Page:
• Liz Morrison, LCSW

8 Ways for Middle Schoolers and Teens to Overcome Summer Camp Homesickness and Anxiety


How to overcome teen and child anxiety at summer camp

Sleepaway summer camp is a great place to learn new skills, make friends, and flex your adventure muscles. But many young people have a hard time with homesickness and anxiety during time away at camp, especially if it’s their first time being away from home for a long period of time.


At Liz Morrison Therapy, we work with middle schoolers and teens to overcome anxiety so they can enjoy new life experiences. If you’re worried about summer camp homesickness, know that this is completely normal! Lots of kids get anxious when they’re away from home for extended amounts of time. And if this is true for you, it doesn’t mean there’s something wrong with you. It also doesn’t mean you can’t enjoy summer camp. Here are 8 of our best tips for overcoming homesickness at camp.


How to Deal With Summer Camp Homesickness and Anxiety


1. Know it’s okay to be nervous


We guarantee that you aren’t going to be the only person who’s homesick and anxious at summer camp. The other kids there are going to be nervous about being away from home, too. Having tough feelings about being away from home is okay and normal. It’s nothing to be ashamed of or feel embarrassed about.


If you can accept that you’ll probably have feelings of anxiety and homesickness while you’re gone, it could make the transition to camp easier. You’ll know what to expect, and you’ll know that those feelings don’t mean anything is wrong. Don’t beat yourself up about being anxious or homesick, because that will only make you feel worse. Instead, remember there’s nothing wrong with having any of these feelings.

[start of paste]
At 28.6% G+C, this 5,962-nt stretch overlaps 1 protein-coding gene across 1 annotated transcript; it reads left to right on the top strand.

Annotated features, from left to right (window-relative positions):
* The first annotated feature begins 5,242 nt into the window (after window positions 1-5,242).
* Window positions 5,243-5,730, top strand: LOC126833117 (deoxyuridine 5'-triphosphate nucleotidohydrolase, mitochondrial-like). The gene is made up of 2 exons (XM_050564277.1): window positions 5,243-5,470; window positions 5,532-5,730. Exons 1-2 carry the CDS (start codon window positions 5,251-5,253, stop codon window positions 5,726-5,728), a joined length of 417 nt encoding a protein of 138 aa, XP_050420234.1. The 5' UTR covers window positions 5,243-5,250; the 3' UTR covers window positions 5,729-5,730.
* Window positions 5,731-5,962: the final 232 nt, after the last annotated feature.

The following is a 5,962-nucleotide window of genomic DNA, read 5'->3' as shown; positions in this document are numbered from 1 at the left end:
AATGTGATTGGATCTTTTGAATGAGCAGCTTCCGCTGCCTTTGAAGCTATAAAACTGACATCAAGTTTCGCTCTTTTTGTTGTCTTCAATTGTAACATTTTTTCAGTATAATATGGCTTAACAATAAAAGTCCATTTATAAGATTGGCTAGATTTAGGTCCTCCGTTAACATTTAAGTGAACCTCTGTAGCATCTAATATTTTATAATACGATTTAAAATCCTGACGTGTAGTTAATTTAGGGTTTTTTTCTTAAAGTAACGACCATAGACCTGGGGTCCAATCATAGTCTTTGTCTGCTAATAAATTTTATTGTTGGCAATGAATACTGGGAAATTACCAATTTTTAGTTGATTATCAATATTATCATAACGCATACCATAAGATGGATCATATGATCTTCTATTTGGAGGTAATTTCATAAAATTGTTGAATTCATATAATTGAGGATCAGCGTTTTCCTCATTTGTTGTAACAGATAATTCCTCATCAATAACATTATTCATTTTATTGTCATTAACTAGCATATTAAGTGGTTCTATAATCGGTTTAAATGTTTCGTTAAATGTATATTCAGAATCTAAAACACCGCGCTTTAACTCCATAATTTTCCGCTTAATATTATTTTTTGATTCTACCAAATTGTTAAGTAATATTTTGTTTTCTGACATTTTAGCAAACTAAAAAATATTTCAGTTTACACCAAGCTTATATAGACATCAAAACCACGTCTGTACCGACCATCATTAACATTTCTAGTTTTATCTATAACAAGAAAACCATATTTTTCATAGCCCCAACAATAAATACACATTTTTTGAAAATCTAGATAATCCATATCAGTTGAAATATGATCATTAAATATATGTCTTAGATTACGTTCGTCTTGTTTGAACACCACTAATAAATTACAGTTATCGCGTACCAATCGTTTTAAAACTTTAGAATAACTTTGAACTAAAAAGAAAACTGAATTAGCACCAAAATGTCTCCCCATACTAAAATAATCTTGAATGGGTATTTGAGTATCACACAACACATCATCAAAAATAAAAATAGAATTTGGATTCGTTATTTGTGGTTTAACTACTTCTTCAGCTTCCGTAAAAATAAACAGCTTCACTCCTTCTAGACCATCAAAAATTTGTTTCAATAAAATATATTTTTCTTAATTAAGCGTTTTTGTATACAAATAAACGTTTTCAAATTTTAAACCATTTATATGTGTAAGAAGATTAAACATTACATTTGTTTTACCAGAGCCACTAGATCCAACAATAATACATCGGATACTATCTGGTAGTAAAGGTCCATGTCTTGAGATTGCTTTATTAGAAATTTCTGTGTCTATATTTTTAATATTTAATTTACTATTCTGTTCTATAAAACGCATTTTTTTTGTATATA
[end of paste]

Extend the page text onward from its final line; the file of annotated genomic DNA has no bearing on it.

2. Reframe your worries


You don’t have control over the thoughts and worries that pop into your head. However, you do have control over which ones you pay attention to. Instead of believing every scary thing you brain tells you, you can actually give your thoughts a reality check as they come and go.


It’s easy to think that something must be wrong if you are feeling strong negative emotions about it. For example, you might think, “Camp is going to be awful, I can just feel it.” But it’s important to recognize that worries like these are just thoughts – they aren’t necessarily the truth. Just because you are worried about something doesn’t mean that worry will come true.


Challenge thoughts like these by trying this exercise:

  • Write down all your worries. For example, maybe you write down “I won’t make any friends at camp and everyone will make fun of me.”

  • See if you can reframe your worries. Do you really know this to be true? How can you know for sure? Have you ever made friends before? What makes this situation any different?

  • Rewrite this worry with a statement that’s more accurate. For example, “It might take me a few days to make friends because I’m shy. But after a while I’ll start getting to know the other kids and doing activities together. Eventually I’ll make at least one friend.”

The idea is to remind yourself that your thoughts don’t always tell the truth, and it’s important to challenge the unhelpful or stressful thoughts. It takes practice and effort to reframe these worries into something more accurate and helpful. But with time and patience, exercises like this can really help soothe your anxious mind.


3. Send snail-mail


Summer camp is a great place to write snail-mail letters to your family and friends. Pack envelopes, stamps, and paper for writing snail-mail letters back home. Ask your family to write you letters and send care packages, too.


Receiving daily hand-written letters from people you love is comforting and fun, and it reminds you of all the great people you have in your life. It’s also a great way for you to share about all the different experiences you’re having at camp.


4. Bring comforting reminders of home